‘Where the Hell Have You Been?’: A Retrospective

How do you say ‘my bad’ in French?

It’s not that I didn’t have anything to write about for the last few months, quite the opposite.  And now I’m up against it.  Eight weeks later and it’s time for another vacation.

So, to whet your palate, a Christmas newsletter of sorts.

Part 1

Thanksgiving in Gap (yeah, I’m takin’ it way back) was a family affair.  Teaching assistants all over town pushed their hotplates to the limit before crowding into the one private apartment between us, that of the very game Maddy and Sarah.  Wrangling chairs from desks and outdoor furniture sets, the Europeans waited as we Americans looked dumbly at a beautifully cooked, but frustratingly intact turkey.  With German assistant Ha Nam’s help, I stepped up, doing my best Dick Bohlander impression.

And then WE ATE!

In December, I visited my friend Alizée for a 30-hour stay in Paris.  No, seriously.  Alizée spent two semesters at Pitt on exchange from Sciences-Po and happened to sit next to me on the first day of a political science course.  After seeing her scribble something in French in her notebook, I decided I was not going to let my first French friend slip away.  Good thing I didn’t learn to keep my eyes on my own paper.

Arriving at her apartment on the Left Bank at 9am on a Saturday, it was really nice to see Alizée two years after she left Pittsburgh.  Her apartment is adorable, plus she is a great hostess. (This is my third stay in France, I really shouldn’t be surprised by this anymore.)

A good friend takes your picture in front of a beautiful tea salon. A great friend waits til you're off the phone.

Alizée wanted to know which parts of Paris I had yet to see.  And then she took me to see them!  We were unstoppable: the Eiffel Tower, the Marais (the Jewish quarter); Sciences-Po for the judging of a literary contest; Le Bon Marché, one of the fanciest and oldest department stores in Paris; and the Christmas displays in the Parisian equivalent of Macy’s Herald Square.  Then, Alizée invited me out to dinner with a few of her friends, all of whom were lovely and would have been perfect for a ‘fashion on the street’ feature in a magazine.  Oh, and I learned about Miss France, which is exactly what it sounds like and has secured a permanent spot on my radar.  Finally, we met up with a couple of Alizée’s friends for a drink.  What a classy place.  They could have handed me some PBR, and I still would’ve paid 5 euros for it.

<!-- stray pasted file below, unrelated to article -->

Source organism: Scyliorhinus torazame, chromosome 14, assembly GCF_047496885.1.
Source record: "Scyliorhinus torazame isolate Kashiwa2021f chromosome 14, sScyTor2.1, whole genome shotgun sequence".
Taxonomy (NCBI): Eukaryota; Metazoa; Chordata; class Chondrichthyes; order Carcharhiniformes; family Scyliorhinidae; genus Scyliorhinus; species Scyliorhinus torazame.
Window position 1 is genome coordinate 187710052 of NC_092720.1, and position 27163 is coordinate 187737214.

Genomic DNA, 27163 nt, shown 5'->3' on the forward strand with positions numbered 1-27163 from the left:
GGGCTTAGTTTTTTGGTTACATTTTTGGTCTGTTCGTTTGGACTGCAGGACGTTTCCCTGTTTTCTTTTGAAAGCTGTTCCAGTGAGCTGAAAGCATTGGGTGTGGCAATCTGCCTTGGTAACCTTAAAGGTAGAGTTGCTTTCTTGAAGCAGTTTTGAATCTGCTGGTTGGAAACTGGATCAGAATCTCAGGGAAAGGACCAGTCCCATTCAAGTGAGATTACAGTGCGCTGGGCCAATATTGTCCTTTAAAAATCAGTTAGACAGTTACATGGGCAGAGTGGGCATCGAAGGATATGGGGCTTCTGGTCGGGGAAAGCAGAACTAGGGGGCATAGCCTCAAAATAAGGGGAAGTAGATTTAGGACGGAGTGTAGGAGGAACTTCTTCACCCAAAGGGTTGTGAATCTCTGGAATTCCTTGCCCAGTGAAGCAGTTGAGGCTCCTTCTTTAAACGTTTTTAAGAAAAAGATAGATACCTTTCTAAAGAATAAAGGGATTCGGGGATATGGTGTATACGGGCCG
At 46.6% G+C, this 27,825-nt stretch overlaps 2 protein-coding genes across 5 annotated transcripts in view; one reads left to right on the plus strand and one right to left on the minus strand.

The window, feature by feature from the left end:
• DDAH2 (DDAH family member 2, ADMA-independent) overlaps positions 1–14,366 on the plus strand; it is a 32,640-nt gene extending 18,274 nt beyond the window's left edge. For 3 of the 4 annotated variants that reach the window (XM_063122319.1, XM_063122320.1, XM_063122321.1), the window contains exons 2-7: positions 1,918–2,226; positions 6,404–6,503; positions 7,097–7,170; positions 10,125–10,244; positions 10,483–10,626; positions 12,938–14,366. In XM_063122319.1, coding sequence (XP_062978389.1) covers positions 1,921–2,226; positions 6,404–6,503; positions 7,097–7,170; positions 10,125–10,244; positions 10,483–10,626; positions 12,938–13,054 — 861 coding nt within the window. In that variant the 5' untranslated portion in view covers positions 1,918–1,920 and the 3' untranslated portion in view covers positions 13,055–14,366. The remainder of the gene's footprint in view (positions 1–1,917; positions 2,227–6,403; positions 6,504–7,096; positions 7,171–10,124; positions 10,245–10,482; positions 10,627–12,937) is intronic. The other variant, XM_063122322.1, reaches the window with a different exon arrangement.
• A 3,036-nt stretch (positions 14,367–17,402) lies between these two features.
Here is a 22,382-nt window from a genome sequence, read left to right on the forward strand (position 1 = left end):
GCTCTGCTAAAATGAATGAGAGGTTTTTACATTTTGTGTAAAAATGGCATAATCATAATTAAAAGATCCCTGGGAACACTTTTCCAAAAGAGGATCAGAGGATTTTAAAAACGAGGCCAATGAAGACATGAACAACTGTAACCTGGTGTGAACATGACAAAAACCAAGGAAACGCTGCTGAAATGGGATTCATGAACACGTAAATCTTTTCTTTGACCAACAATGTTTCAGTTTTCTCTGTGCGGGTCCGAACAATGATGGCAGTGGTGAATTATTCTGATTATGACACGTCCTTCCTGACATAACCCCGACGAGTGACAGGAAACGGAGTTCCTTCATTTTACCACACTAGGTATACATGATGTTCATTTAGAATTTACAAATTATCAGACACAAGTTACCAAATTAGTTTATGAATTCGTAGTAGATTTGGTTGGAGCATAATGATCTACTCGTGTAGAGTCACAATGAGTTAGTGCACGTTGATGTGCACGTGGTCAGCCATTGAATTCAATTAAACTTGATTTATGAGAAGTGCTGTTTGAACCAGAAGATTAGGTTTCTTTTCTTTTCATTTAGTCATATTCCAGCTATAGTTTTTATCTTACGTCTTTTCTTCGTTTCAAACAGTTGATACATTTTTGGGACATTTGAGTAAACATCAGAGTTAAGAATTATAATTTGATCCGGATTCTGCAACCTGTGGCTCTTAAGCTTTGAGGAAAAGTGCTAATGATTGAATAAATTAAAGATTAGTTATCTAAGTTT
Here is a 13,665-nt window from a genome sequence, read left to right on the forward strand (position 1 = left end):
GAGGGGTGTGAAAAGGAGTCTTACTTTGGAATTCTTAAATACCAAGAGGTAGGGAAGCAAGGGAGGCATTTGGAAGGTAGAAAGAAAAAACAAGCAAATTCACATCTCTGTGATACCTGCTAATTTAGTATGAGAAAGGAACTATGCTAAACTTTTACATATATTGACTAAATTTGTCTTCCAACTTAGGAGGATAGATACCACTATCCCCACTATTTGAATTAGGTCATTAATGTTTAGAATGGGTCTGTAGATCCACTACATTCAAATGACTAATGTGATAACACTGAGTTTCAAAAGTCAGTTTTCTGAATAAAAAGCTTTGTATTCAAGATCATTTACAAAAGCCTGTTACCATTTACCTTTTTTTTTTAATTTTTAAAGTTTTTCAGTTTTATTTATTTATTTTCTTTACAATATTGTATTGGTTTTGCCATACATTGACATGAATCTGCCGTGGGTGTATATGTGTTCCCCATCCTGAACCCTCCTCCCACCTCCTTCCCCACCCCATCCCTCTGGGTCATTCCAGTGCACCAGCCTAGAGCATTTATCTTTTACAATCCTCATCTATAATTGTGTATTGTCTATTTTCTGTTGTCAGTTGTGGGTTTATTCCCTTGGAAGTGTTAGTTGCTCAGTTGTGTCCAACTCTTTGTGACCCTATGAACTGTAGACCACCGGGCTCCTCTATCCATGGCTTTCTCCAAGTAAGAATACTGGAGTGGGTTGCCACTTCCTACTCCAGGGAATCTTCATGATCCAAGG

Quick as it was, the trip to Paris was so worth it, and I had no idea just how serious Alizée was about showing me the Paris I’d never seen before.  Someday I hope I can return the favor…I wonder if she’s interested in seeing a side of the Philly suburbs/Central Jersey she’s never seen before?

Head-to-head: Gap vs. Grenoble

Here are a few pictures of Gap, though I need to get some more of the old city itself (I get a little uncomfortable giving myself up as, for now, a tourist).

My favorite thing about Gap, so far, is how unexpectedly the mountains emerge from behind the buildings

Gap is not really known for its charm, but it is a very active city.  We’ve been told over and over how ‘sportif’ its residents are, especially in the winter.  And, walking around, it’s very clear why this area attracts this kind of person.  I’m still not quite used to seeing an Alp appear, as if out of nowhere.  Sorry, Appalachians, but height-wise, you’ve got nothing on these big honkin’ things.

I’m not teaching yet, but my roommate Emily and I have been very warmly welcomed by all of the teachers and school staff we’ve been introduced to so far.  Actually, two nights ago, we had both of our burners going full blast when our electricity cut out.  After leaning an inadvisable distance out of our windows, we concluded it was not a building-wide issue, so we took to wandering around school grounds hoping that someone had stayed beyond the normal 8pm dismissal.  When we saw a woman who looked like she knew what she was doing escorting a student into our building, we approached her.  We demurely said the standard niceties, but the poor woman still looked a little taken aback.  As soon as we uttered the words “We’re the language assistants living in the boarding school” she immediately relaxed and directed us to a ‘Monsieur Pic,’ who came to our apartment, pushed a green button, and made us feel like fools for being so nervous about getting our electricity back.

Yesterday, some of the teachers at our school were faire-ing la grève (they were on strike).  Apparently the French government is hard up for cash (ring any bells?) and has gotten rid of a lot of teaching positions since last year.  The teachers we’ll be assisting have warned us that they’re overworked this year, some classes have as many as 35 kids.

Since they weren’t around, Emily and I took an early morning bus to Grenoble, the closest large city.  Grenoble seemed nice, though admittedly we went with no preparation and still don’t know if we really ‘saw the sights.’  Nevertheless, we walked around the centre ville (usually the oldest part of any city), had a decent lunch at a restaurant couscous (a restaurant that serves Moroccan or North African fare that’s probably been adjusted for French taste), and took a cable car to the top of a bluff overlooking the old city.  Sometimes Grenoble reminded me of the prettier parts of Paris and other times it seemed like a standard European city.  Regardless, we had beautiful weather and it could be good to go back for a festival or special event.

  

Bon ben, à plus!  MB